During the final hour of the session, the House then resurrected a gun measure that had been declared dead earlier in the week: House Bill 1439, which sought to nullify most federal gun laws and bar their enforcement.
House Democrats conducted a rare mini-filibuster to eat up time, resulting in the House voting 99-32 in favor of the bill – but sending it over to the Senate only 20 minutes before adjournment.
Senate Minority Leader Jolie Justus, D-Kansas City, then led a successful filibuster that shut down the nullification bill. It was the Justus' last major act in the Senate; she is leaving after this year because of term limits.
Earlier this month, the General Assembly also approved a ballot measure that backers say is aimed at protecting Second Amendment rights. The proposal is similar to language already approved by voters in Kansas and Louisiana and slated to be on the ballot this fall in Oklahoma.
Transportation tax, abortion highlight final week
In fact, this General Assembly made a habit of approving proposed ballot measures as a way to avoid the governor, who has no role in putting such proposals on the ballot.
Legislators also have placed on this fall’s ballot:
- A proposed constitutional amendment to allow early voting for the six business days prior to an election. Early voting would be allowed only during business hours;
- A proposed constitutional amendment to guarantee the privacy of electronic communications and data;
- A proposed three-fourth cent transportation sales tax to raise money primarily for road and bridge improvements, including a widening of Interstate 70.
Arguably the most emotional debate during the final week dealt with abortion, an issue frequently pressed by social conservatives and anti-abortion groups.
Lawmakers passed a bill that would triple Missouri’s waiting period for women seeking abortions to 72 hours from 24 hours, with no exceptions for rape or incest. If it becomes law, Missouri would be only the third state in the country to have such a long waiting period. Nixon has hinted that he may veto the measure, despite the threat of another veto override.
Other major legislative actions during the session included a massive overhaul of the state’s criminal code, and the elimination of a lifetime food stamp ban for people who have been convicted of a felony.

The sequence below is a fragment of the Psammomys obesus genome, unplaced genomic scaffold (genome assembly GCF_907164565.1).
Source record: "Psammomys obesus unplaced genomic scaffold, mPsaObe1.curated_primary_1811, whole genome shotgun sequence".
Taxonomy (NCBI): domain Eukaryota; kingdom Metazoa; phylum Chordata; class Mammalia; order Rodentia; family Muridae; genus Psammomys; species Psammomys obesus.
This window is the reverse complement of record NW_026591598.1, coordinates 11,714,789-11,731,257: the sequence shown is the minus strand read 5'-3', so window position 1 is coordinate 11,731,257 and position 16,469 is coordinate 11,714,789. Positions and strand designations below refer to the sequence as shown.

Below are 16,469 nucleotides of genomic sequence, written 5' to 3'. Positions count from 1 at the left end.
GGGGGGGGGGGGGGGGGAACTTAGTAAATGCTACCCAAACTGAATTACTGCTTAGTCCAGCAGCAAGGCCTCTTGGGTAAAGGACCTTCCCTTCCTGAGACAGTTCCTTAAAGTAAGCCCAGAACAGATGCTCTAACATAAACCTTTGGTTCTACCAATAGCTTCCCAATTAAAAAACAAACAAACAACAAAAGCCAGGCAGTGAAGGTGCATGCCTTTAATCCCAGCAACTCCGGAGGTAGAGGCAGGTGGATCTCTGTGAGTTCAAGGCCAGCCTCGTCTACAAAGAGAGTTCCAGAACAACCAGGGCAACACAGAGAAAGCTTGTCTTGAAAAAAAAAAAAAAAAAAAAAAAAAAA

Meanwhile, the General Assembly rejected Nixon's call to expand the state's Medicaid program to include about 300,000 low-income Missourians, as sought by the federal Affordable Care Act. The federal government has promised to pay all the expansion costs for the first three years, and at least 90 percent thereafter.
Nixon and his allies say the expansion would have created 24,000 jobs and made Missouri more attractive for businesses. Republican leaders say they philosophically oppose such a large government role in health care, and also believe that the federal government can't afford to cover the added cost.
Business groups, labor laud session – for different reasons
Jeff Aboussie, executive secretary-treasurer of the St. Louis Building and Construction Trades Council, displayed a broad smile as he wandered through the state Capitol during the session’s final hours.
Aboussie acknowledged that he was primarily happy because of what the General Assembly failed to do. “It was a good session for us,’’ he said, citing the demise of all the major anti-union bills, notably “right to work” – which would have banned closed-union shops – and the so-called “paycheck protection act,’’ which would have barred payroll deduction of union dues for public employees.
Aboussie gave credit to a different approach by unions in challenging the bills. “We kind of did a great job of not just blocking and tackling, but also educating,’’ he said. Aboussie added that unions did a better job this session of getting current and retired members – many of them Republicans -- to call legislators to make their opposition known.
Meanwhile, the Missouri Chamber of Commerce and Industry and an allied group, Associated Industries of Missouri, praised the General Assembly for putting the tax cut measure in place, as well as several other employment-related bills.
Chamber vice president Tracy King was lobbying hard Friday to persuade legislators to approve a sales-tax break for data centers. She said there are currently 257 data centers in the state that employ close to 11,000 workers.
King contended that some of those centers may leave the state, and others won’t even consider Missouri, unless the state offers some of the tax breaks that other states are offering.
Friday afternoon, the General Assembly approved the desired sales tax exemption for data centers. But Nixon and his budget team say the tax break will cost the state $220 million a year – so it may get vetoed.